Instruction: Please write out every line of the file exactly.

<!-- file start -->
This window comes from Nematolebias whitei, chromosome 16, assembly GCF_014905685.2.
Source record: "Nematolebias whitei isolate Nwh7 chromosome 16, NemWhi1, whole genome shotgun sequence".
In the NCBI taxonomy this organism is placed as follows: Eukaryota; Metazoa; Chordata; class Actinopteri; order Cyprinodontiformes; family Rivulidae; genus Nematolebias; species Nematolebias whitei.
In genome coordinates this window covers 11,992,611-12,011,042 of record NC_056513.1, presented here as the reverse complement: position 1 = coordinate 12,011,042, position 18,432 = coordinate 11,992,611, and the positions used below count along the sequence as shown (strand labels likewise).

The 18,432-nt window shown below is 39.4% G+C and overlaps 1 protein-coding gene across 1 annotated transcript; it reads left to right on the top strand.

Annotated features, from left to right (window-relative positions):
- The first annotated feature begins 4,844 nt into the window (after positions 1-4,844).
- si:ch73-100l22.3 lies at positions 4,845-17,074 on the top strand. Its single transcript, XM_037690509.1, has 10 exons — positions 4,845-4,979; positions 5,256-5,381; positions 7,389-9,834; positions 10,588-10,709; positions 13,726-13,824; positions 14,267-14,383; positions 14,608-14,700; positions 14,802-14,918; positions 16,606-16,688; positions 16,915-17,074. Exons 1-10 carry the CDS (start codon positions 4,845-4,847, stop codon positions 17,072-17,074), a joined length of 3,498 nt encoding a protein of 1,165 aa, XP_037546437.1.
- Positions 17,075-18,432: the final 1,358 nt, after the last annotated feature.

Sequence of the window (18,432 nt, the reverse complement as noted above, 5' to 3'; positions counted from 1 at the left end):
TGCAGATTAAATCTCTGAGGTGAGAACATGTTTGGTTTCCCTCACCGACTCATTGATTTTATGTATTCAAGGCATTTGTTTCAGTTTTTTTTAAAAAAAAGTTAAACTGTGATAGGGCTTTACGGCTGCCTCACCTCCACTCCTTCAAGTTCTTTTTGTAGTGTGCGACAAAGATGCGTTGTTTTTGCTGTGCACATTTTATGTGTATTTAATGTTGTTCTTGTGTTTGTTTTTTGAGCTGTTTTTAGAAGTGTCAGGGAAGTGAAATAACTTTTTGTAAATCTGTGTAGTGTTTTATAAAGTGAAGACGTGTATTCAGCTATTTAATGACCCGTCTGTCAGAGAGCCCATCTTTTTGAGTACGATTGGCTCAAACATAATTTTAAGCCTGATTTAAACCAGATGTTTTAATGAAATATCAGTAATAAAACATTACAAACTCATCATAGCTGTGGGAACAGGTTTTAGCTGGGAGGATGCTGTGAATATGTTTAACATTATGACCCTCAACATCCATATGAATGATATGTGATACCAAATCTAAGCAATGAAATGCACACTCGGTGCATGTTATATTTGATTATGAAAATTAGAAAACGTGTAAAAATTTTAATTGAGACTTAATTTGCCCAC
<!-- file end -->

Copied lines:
This window comes from Nematolebias whitei, chromosome 16, assembly GCF_014905685.2.
Source record: "Nematolebias whitei isolate Nwh7 chromosome 16, NemWhi1, whole genome shotgun sequence".
In the NCBI taxonomy this organism is placed as follows: Eukaryota; Metazoa; Chordata; class Actinopteri; order Cyprinodontiformes; family Rivulidae; genus Nematolebias; species Nematolebias whitei.
In genome coordinates this window covers 11,992,611-12,011,042 of record NC_056513.1, presented here as the reverse complement: position 1 = coordinate 12,011,042, position 18,432 = coordinate 11,992,611, and the positions used below count along the sequence as shown (strand labels likewise).

The 18,432-nt window shown below is 39.4% G+C and overlaps 1 protein-coding gene across 1 annotated transcript; it reads left to right on the top strand.

Annotated features, from left to right (window-relative positions):
- The first annotated feature begins 4,844 nt into the window (after positions 1-4,844).
- si:ch73-100l22.3 lies at positions 4,845-17,074 on the top strand. Its single transcript, XM_037690509.1, has 10 exons — positions 4,845-4,979; positions 5,256-5,381; positions 7,389-9,834; positions 10,588-10,709; positions 13,726-13,824; positions 14,267-14,383; positions 14,608-14,700; positions 14,802-14,918; positions 16,606-16,688; positions 16,915-17,074. Exons 1-10 carry the CDS (start codon positions 4,845-4,847, stop codon positions 17,072-17,074), a joined length of 3,498 nt encoding a protein of 1,165 aa, XP_037546437.1.
- Positions 17,075-18,432: the final 1,358 nt, after the last annotated feature.

Sequence of the window (18,432 nt, the reverse complement as noted above, 5' to 3'; positions counted from 1 at the left end):
TGCAGATTAAATCTCTGAGGTGAGAACATGTTTGGTTTCCCTCACCGACTCATTGATTTTATGTATTCAAGGCATTTGTTTCAGTTTTTTTTAAAAAAAAGTTAAACTGTGATAGGGCTTTACGGCTGCCTCACCTCCACTCCTTCAAGTTCTTTTTGTAGTGTGCGACAAAGATGCGTTGTTTTTGCTGTGCACATTTTATGTGTATTTAATGTTGTTCTTGTGTTTGTTTTTTGAGCTGTTTTTAGAAGTGTCAGGGAAGTGAAATAACTTTTTGTAAATCTGTGTAGTGTTTTATAAAGTGAAGACGTGTATTCAGCTATTTAATGACCCGTCTGTCAGAGAGCCCATCTTTTTGAGTACGATTGGCTCAAACATAATTTTAAGCCTGATTTAAACCAGATGTTTTAATGAAATATCAGTAATAAAACATTACAAACTCATCATAGCTGTGGGAACAGGTTTTAGCTGGGAGGATGCTGTGAATATGTTTAACATTATGACCCTCAACATCCATATGAATGATATGTGATACCAAATCTAAGCAATGAAATGCACACTCGGTGCATGTTATATTTGATTATGAAAATTAGAAAACGTGTAAAAATTTTAATTGAGACTTAATTTGCCCAC